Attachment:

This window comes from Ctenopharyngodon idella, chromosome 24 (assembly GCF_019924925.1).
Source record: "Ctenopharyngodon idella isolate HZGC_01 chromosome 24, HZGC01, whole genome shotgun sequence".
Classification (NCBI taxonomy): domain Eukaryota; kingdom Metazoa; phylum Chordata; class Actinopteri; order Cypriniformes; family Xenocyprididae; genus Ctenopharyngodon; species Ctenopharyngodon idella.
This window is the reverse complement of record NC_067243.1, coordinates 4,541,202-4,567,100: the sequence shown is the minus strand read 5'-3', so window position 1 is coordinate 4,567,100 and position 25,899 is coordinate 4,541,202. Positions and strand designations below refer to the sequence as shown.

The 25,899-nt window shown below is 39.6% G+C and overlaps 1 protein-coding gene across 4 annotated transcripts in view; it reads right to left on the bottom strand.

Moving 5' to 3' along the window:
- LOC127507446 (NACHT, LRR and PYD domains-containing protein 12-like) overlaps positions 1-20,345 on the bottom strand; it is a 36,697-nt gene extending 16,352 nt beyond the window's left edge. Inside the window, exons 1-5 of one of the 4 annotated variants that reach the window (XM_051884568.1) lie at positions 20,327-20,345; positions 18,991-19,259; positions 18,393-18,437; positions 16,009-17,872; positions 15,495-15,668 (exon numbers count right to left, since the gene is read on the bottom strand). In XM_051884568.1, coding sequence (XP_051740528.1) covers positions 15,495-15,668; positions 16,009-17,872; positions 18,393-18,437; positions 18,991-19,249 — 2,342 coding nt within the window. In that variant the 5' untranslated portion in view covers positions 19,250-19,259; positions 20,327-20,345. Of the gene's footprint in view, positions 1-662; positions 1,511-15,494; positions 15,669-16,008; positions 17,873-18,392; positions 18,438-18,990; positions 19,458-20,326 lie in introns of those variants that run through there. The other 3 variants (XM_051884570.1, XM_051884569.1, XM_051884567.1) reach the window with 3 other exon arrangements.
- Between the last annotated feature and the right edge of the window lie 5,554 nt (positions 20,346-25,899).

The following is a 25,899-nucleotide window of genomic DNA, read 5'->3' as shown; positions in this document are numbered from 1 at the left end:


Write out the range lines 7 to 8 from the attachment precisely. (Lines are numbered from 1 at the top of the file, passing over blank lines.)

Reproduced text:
- LOC127507446 (NACHT, LRR and PYD domains-containing protein 12-like) overlaps positions 1-20,345 on the bottom strand; it is a 36,697-nt gene extending 16,352 nt beyond the window's left edge. Inside the window, exons 1-5 of one of the 4 annotated variants that reach the window (XM_051884568.1) lie at positions 20,327-20,345; positions 18,991-19,259; positions 18,393-18,437; positions 16,009-17,872; positions 15,495-15,668 (exon numbers count right to left, since the gene is read on the bottom strand). In XM_051884568.1, coding sequence (XP_051740528.1) covers positions 15,495-15,668; positions 16,009-17,872; positions 18,393-18,437; positions 18,991-19,249 — 2,342 coding nt within the window. In that variant the 5' untranslated portion in view covers positions 19,250-19,259; positions 20,327-20,345. Of the gene's footprint in view, positions 1-662; positions 1,511-15,494; positions 15,669-16,008; positions 17,873-18,392; positions 18,438-18,990; positions 19,458-20,326 lie in introns of those variants that run through there. The other 3 variants (XM_051884570.1, XM_051884569.1, XM_051884567.1) reach the window with 3 other exon arrangements.
- Between the last annotated feature and the right edge of the window lie 5,554 nt (positions 20,346-25,899).